Surprise surprise, it’s not only Copenhagen that carries Denmark’s foodie flag. In fact most of the produce landing in the kitchens of some of the world’s top restaurants (yes I know, Noma’s just been relegated to no. 3 in the World’s Best list, but watch out for Geranium, hot behind) comes from Jutland, that fist of land thrusting towards Norway and lapped by the waves of the North Sea.
Jutland is bucolic to say the least, also varied, from forests of birch and beech to vast fir tree plantations (Happy Christmas folks), wild, heather clad heath, a huge lake and miles and miles of blinding white sand and dunes along the coast. Hares and rabbits, pheasants and deer make it heaven for hunters, while herds of well-treated cattle placidly munch lush, herbal pastures. Salt marshes are the enclave of sheep – producing the leanest of lamb.
Not far from the Legoland capital and airport of Billund, I visited a dairy run by husband and wife, Vagn and Hanne Borg, which makes some of Denmark’s best artisan cheese, mainly destined for Copenhagen’s restaurants. Here at Christianminde, the fit, smiling Jesper, a trained cheese maker and the third of the tiny team, told me about the bio-dynamic milk they use, never stopping working as he spoke.
“The cows keep their horns, so don’t suffer any emotional distress,” he told me enthusiastically. “They graze in fields where up to eight different herbs grow. Otherwise they feed on hay”. Their creamy milk, gently pasteurised at low temperatures, makes an incredibly dense, flavoursome cheese called Hodde, similar to an aged French Comté. The dairy also produces a pungent soft cheese with a natural rind, sometimes decorated with elderflower.
Artisan cheeses (or ‘New Nordic’ cheeses) are a recent phenomenon in Denmark, kicking off barely four years ago, and only produced in small quantities. Luckily one infinitesimal quantity still remains in my fridge in London… Have a whiff of the ageing rooms below..
Later, in the low-key resort town of Blaavand (‘blue water’) at Denmark’s westernmost point, I sampled a creamy, tangy blue cheese, Gjesing, made from 90% cow and 10% sheep’s milk, as well as Malt Ost, a top of the range, extra extra mature Cheddar taste-alike spiked with veins of beer. In fact the flavour and crumbly texture were so fantastic that the addition of beer was hardly necessary. Just look at it below…
This was at Hr. Skov, an ace deli and café (fast becoming a Danish habit) run by Henny and Claus, a husband and wife team. The shelves displayed anything and everything your heart or stomach might desire, including gourmet liquorice, local honey, preserves, craft beers of rosehip and barley, and some truly excellent imported wines.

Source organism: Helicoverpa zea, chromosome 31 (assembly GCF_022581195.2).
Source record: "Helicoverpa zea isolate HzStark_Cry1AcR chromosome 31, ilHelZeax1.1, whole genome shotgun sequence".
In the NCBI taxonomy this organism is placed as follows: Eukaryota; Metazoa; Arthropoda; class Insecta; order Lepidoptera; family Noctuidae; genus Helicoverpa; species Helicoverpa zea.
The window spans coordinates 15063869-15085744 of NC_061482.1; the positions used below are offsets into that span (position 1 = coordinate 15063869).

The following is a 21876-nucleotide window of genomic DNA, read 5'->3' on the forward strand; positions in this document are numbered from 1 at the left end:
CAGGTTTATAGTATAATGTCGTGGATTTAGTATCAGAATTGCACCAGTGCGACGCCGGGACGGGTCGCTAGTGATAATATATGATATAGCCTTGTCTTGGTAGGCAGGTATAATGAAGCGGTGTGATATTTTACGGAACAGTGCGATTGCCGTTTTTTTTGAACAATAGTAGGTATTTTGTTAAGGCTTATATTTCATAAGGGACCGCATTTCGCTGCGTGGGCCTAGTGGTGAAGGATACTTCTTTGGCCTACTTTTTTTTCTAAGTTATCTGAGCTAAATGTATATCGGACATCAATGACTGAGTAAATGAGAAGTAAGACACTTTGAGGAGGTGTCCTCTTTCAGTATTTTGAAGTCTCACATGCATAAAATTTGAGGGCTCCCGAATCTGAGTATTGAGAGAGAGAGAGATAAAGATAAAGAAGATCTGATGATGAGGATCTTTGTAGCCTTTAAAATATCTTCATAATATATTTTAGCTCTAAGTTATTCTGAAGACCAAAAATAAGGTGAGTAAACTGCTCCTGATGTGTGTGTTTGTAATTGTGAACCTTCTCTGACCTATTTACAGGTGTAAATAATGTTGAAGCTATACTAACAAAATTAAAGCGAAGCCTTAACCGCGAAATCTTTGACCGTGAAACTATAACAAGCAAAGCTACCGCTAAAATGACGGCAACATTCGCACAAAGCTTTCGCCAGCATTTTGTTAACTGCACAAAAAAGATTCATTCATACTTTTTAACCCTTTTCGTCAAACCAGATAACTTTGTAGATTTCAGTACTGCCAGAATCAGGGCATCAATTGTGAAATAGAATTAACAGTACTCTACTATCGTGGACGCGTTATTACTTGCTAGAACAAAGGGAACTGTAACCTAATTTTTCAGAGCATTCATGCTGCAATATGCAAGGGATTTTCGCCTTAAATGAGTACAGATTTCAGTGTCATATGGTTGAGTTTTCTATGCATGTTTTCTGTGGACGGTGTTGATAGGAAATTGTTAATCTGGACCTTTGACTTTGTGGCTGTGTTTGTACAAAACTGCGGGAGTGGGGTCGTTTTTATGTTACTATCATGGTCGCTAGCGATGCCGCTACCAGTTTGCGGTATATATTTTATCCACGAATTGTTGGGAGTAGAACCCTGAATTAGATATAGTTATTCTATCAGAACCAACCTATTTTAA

When I went for a walk on the beach to digest, I suddenly came across German bunkers dressed as mules. I later learned that these were the work of the British artist, Bill Woodrow – an inventive touch to the sandy, blustery landscape.
From Blaavand it’s just over 30km south to the port of Esbjerg, from where a dinky little car-ferry spirits you across the water to the intriguing Fano Island. This turned out to be a secret enclave of foodie delight – from more gourmet delis to producers, foragers and a cossetting, 300-year old country inn (Sonderho Kro) to sleep it all off in.
Smoked salmon (laks) is the latest Fano product, although the fish itself is farmed in Norway. The quality is superb, as it is gently and you might say lovingly smoked over beech chips, before being hand-salted and sliced. Nothing slimy or over-oaked, nor over-smoked – what a delight.
Fano Laks is the mom-and-pop business where 66-year old Henning, dad, obsessively oversees all aspects of smoking and drying while mum does the accounts, and daughter Anna cheerfully handles marketing. “All the employees should be dead!” she announced, showing me into a large, luminous workshop where a dozen or so elderly workers stood hand-slicing (using the Japanese method) and packaging. This highlighted another of Denmark’s plus-points, the number of people in their 60s working in the food and hospitality businesses – so no bored retirement here.
Not surprisingly, the smoked salmon is a runaway success, supplying Copenhagen restaurants and exports; production has risen from 200kg to two tons in its 7 year existence. So much for retirement eh Henning?
Fano also has its own supply of oysters, the Pacific variety, which bizarrely arrived in these Nordic climes decades ago as ballast in merchant ships. The shells were dumped, then propagated. The result? Oyster safaris led by a Viking forager, Jesper (again) at low tide on the mud-flats. In the background looms the industrial port of Esbjerg, to the side, one of Denmark’s many offshore wind farms. I incidentally learned that 39% of Danish energy is from renewables, with no nuclear at all.
Jesper’s safari ends in total gourmet bliss beside the dunes, consuming as many fresh oysters as you like, the smaller ones with a slice of strawberry, a squirt of lime and twist of black pepper, the larger ones barbecued according to his excellent personal recipes (parmesan and Parma ham or feta, red pesto and chilli). A gluttonous treat – as was the copious amount of Luxembourgeois white wine from the back of his magic van (also source of wellies, buckets, barbecue and tableware).
What a cool society! Contented cows, ageing yet fulfilled workers, no litter anywhere, friendly, relaxed people, reasonable prices, renewables … and authentically slow food to die for.
Watch out for my next instalment, a blog on where to eat and stay.
Read more about southwest Jutland in my article for The Independent https://www.independent.co.uk/travel/europe/danish-midsummer-menu-in-search-of-the-finest-oysters-10332467.html